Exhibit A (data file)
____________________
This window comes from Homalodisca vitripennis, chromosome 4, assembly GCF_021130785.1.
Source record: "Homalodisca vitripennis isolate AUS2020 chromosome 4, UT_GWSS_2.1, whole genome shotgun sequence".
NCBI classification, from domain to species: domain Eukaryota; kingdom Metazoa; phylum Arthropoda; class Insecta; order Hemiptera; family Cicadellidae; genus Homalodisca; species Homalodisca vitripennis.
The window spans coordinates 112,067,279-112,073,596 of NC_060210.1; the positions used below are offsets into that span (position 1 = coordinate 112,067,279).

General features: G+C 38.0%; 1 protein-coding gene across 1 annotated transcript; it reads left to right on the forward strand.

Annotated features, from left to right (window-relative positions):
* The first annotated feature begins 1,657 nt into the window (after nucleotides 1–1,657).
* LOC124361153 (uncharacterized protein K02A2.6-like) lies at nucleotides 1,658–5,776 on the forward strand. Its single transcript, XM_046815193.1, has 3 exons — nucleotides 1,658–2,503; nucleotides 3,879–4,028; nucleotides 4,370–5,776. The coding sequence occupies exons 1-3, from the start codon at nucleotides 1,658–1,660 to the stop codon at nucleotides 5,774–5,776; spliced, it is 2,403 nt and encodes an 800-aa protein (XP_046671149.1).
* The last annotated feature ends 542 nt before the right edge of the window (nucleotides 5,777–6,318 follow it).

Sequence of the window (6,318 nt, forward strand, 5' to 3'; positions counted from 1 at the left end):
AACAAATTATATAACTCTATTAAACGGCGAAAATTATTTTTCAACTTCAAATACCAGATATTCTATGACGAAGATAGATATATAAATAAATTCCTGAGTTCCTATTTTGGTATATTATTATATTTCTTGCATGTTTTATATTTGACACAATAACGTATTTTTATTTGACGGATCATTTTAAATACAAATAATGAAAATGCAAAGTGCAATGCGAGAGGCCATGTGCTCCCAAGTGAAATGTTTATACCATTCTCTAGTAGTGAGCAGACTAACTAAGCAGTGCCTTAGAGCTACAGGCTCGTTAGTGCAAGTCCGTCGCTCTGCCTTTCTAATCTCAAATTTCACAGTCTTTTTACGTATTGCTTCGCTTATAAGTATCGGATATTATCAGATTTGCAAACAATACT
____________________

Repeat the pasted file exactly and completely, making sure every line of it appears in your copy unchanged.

This window comes from Homalodisca vitripennis, chromosome 4, assembly GCF_021130785.1.
Source record: "Homalodisca vitripennis isolate AUS2020 chromosome 4, UT_GWSS_2.1, whole genome shotgun sequence".
NCBI classification, from domain to species: domain Eukaryota; kingdom Metazoa; phylum Arthropoda; class Insecta; order Hemiptera; family Cicadellidae; genus Homalodisca; species Homalodisca vitripennis.
The window spans coordinates 112,067,279-112,073,596 of NC_060210.1; the positions used below are offsets into that span (position 1 = coordinate 112,067,279).

General features: G+C 38.0%; 1 protein-coding gene across 1 annotated transcript; it reads left to right on the forward strand.

Annotated features, from left to right (window-relative positions):
* The first annotated feature begins 1,657 nt into the window (after nucleotides 1–1,657).
* LOC124361153 (uncharacterized protein K02A2.6-like) lies at nucleotides 1,658–5,776 on the forward strand. Its single transcript, XM_046815193.1, has 3 exons — nucleotides 1,658–2,503; nucleotides 3,879–4,028; nucleotides 4,370–5,776. The coding sequence occupies exons 1-3, from the start codon at nucleotides 1,658–1,660 to the stop codon at nucleotides 5,774–5,776; spliced, it is 2,403 nt and encodes an 800-aa protein (XP_046671149.1).
* The last annotated feature ends 542 nt before the right edge of the window (nucleotides 5,777–6,318 follow it).

Sequence of the window (6,318 nt, forward strand, 5' to 3'; positions counted from 1 at the left end):
AACAAATTATATAACTCTATTAAACGGCGAAAATTATTTTTCAACTTCAAATACCAGATATTCTATGACGAAGATAGATATATAAATAAATTCCTGAGTTCCTATTTTGGTATATTATTATATTTCTTGCATGTTTTATATTTGACACAATAACGTATTTTTATTTGACGGATCATTTTAAATACAAATAATGAAAATGCAAAGTGCAATGCGAGAGGCCATGTGCTCCCAAGTGAAATGTTTATACCATTCTCTAGTAGTGAGCAGACTAACTAAGCAGTGCCTTAGAGCTACAGGCTCGTTAGTGCAAGTCCGTCGCTCTGCCTTTCTAATCTCAAATTTCACAGTCTTTTTACGTATTGCTTCGCTTATAAGTATCGGATATTATCAGATTTGCAAACAATACT